The clear windshield will get the same treatment that I planned for the Jetstar....making the overhead a solid piece and then gluing in framework that I can attache flat pieces of clear to.  This model will be easier because it lacks any curved pieces entirely.  The Jetstar has a curved center-section on the windscreen. 


I give Anigrand another B+ for effort and it appears most issues are fixable.  The McDonnell 119/220 was a real thing and somehow fell off the face of the earth in production terms.  Mr McDonnell is quoted as saying he wished he never built the d__mn thing and would never discuss another business jet as long as he lived.  Personally, I think it's a sharp jet and the engines that were eventually intended for use would've changed the look some, making it sleeker and more powerful overall.  I will make at least one with the factory paintjob and then maybe one with the USAF VIP scheme and perhaps one or two in some business liveries for the companies my dad flew for in the 60's.  The old IBM scheme is sharp but complex. 


Again, I'm glad that Anigrand at least tries.  It's closer than some of his other works and I think I can spiff it up.  But...for now I am waiting for cash reserves because I'm still unemployed and it would be a foolish purchase.  

Edited by VADM Fangschleister
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On 11/28/2018 at 11:02 PM, JackMan said:

I've never heard of this aircraft until now but, wow! It's actually quite beautiful. Those 4 engines give it a very "Thunderbirds are Go!" / Gerry Anderson - ish look.  I like!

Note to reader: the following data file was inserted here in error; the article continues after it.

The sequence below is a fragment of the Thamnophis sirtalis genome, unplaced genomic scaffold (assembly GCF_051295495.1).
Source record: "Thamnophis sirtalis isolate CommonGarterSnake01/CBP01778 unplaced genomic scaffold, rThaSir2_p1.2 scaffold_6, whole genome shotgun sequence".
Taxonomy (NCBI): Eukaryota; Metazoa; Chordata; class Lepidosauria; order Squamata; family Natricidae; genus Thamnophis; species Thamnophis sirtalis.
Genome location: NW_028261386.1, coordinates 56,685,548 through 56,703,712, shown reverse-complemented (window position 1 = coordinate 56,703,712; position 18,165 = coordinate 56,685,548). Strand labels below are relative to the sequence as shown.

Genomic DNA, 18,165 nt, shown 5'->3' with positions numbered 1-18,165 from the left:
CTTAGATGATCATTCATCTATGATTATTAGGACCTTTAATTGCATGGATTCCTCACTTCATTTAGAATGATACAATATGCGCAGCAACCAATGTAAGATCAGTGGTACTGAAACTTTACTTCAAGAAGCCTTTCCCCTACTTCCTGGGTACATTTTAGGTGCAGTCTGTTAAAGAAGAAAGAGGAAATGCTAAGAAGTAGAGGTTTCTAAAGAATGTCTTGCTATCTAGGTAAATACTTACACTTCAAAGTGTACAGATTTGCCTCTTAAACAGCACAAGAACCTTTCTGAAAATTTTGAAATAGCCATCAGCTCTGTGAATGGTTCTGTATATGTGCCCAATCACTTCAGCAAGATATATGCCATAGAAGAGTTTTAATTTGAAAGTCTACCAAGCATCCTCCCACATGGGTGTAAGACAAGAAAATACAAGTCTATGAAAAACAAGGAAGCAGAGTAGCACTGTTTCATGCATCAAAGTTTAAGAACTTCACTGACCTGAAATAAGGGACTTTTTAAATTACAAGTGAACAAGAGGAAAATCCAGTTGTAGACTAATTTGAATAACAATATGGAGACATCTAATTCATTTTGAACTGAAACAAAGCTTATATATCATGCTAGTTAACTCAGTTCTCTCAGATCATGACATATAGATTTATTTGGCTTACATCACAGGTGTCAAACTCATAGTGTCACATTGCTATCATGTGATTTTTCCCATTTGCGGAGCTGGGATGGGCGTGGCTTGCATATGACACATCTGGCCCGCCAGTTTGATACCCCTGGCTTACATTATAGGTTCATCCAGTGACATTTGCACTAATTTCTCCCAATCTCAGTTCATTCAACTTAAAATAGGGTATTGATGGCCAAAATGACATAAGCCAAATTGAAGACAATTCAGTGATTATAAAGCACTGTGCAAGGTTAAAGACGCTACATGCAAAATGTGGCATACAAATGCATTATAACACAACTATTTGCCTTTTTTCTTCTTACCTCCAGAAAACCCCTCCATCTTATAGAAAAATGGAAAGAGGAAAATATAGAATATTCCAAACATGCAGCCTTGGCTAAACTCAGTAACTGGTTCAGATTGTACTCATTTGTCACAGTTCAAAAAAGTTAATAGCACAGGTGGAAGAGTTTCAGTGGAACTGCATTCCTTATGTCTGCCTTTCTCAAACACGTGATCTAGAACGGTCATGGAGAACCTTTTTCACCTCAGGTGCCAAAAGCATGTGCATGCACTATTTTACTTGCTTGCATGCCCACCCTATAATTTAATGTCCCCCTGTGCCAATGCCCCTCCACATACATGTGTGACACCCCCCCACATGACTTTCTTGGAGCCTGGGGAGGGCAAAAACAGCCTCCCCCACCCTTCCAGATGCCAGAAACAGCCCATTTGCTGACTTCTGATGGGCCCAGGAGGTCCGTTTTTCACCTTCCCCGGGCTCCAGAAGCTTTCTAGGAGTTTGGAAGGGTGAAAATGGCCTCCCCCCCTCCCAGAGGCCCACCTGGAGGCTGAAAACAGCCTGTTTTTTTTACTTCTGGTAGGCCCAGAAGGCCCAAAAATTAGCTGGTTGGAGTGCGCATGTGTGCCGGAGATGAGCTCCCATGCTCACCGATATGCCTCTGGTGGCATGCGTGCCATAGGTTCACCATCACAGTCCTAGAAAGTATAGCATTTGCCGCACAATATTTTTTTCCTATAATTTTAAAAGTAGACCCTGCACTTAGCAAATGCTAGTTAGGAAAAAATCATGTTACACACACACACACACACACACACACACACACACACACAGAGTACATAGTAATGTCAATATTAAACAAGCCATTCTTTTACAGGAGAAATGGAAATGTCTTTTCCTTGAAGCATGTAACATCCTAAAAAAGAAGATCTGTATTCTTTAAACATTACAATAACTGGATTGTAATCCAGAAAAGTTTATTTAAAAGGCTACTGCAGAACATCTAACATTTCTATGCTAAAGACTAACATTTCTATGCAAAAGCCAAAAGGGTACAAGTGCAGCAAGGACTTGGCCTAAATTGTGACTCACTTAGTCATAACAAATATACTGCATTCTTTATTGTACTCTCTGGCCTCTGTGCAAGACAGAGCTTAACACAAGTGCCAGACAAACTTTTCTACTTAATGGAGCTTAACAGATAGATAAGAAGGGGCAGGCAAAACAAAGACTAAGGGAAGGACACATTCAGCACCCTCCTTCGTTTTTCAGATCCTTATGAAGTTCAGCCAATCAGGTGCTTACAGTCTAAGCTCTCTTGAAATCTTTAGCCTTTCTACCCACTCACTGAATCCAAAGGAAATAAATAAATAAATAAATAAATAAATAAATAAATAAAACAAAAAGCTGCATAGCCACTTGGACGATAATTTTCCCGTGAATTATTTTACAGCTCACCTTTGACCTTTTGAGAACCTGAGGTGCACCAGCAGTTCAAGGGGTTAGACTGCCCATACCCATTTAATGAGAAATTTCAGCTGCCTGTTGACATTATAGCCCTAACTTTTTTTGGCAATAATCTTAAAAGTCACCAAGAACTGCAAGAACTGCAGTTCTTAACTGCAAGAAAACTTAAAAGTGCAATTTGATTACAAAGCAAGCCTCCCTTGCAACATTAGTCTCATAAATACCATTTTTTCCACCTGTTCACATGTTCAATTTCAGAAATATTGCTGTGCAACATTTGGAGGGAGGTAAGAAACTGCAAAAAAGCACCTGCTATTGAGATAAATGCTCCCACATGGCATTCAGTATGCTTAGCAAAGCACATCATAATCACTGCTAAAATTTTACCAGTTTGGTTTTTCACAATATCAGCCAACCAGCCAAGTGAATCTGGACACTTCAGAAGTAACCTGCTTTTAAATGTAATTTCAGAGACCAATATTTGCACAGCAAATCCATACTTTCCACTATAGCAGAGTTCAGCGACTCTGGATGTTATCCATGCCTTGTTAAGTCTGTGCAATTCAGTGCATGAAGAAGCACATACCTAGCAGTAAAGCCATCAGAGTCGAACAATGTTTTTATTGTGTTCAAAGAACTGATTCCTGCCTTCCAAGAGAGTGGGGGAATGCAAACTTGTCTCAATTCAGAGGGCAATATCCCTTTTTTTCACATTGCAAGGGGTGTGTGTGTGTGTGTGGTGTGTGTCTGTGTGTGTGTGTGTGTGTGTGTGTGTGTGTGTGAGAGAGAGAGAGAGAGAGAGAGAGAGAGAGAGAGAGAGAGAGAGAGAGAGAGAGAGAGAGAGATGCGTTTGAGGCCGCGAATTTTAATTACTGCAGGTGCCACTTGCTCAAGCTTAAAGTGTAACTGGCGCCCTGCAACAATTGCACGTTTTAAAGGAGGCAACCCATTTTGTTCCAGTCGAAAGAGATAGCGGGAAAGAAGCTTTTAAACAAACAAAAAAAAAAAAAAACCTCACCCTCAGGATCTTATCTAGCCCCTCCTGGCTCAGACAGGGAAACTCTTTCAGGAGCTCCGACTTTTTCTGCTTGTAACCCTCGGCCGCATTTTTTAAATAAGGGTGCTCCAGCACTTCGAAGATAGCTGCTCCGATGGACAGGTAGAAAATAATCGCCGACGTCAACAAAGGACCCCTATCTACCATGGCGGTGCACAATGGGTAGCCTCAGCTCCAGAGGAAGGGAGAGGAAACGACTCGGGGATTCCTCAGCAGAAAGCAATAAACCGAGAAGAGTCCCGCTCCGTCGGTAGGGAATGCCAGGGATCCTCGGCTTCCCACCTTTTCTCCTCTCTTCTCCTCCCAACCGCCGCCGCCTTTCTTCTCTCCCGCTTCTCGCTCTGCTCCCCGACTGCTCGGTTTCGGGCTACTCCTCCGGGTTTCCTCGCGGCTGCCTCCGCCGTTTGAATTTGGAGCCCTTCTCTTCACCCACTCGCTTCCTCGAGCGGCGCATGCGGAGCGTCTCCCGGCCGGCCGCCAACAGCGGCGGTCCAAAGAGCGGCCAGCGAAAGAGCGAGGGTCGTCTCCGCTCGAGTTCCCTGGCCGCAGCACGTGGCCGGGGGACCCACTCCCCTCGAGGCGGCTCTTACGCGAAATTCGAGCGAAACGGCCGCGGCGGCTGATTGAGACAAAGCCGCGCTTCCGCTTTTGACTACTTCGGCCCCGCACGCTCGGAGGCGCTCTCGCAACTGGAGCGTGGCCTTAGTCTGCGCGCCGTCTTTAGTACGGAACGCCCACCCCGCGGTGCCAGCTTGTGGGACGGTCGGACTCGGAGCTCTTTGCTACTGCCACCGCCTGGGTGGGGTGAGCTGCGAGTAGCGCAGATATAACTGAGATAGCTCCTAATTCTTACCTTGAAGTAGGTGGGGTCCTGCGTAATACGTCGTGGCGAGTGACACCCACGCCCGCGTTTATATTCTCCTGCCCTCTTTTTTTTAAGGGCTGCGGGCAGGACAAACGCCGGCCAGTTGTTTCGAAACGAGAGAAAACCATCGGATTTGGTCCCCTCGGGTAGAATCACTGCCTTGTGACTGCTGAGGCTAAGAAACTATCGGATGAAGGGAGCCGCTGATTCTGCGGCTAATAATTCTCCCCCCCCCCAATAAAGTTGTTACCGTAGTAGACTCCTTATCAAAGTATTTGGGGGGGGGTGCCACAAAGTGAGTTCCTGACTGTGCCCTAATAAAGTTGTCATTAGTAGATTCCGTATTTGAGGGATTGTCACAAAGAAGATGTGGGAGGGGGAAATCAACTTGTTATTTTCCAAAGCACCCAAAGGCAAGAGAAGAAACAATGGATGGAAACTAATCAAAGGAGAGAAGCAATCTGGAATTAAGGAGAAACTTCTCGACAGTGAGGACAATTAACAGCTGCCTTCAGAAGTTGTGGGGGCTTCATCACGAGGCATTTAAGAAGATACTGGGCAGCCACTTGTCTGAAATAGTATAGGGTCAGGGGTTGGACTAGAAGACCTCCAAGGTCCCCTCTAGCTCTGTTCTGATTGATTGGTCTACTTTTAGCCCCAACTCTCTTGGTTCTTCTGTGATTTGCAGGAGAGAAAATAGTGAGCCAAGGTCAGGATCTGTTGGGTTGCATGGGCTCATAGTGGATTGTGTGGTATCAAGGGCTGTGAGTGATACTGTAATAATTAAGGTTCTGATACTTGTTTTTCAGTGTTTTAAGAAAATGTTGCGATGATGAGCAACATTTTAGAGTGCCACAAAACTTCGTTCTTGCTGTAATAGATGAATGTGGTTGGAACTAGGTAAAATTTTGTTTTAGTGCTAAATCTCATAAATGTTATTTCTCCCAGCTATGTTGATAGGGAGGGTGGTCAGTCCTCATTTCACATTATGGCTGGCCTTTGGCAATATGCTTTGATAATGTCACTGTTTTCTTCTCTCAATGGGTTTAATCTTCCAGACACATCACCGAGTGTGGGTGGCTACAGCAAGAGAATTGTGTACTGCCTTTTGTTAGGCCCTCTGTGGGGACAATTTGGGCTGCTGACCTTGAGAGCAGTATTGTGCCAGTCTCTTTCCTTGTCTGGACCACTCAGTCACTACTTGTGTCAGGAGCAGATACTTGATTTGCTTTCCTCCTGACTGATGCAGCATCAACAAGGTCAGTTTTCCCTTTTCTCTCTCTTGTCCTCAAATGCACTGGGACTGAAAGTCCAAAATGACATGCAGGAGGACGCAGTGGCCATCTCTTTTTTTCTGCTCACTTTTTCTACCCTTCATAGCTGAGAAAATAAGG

Interesting.   Never considered it in that light but you’re right.  


The Lockheed Jetstar prototype first flew with two Bristol Orpheus engines of some 5,000lbs thrust each.  Potential buyers (USAF) were reluctant to purchase an aircraft with non-US propulsion as well as Bristol engines being less than accommodating with potential contracting/licensing.   


Pratt & Whitney had been developing a 3,000 lb thrust jet engine for use in the BOMARC and other weapons systems but it was getting delayed.  Four of them would be needed as the US had no turbojet engine in the 6,000 lb thrust class and none were on the horizon.  


Remember, this is ca 1958 and jet aircraft were still in their infancy.  


The typical jet engine of the day was an extremely thirsty machine. In fact, a typical fuel burn for the Dash 8 Jetstar of 1965 vintage has almost an identical fuel flow @ cruise as a 737-300 with CFM-56 first gen high-bypass fan engines.  The first gen CFM-56’s had a static thrust of ~ 28,000 lbs. @ SL, standard temp/standard day.  


Naturally the Dash 8 gave way to the Jetstar II or “731 Jetstar”.  Range was just about doubled.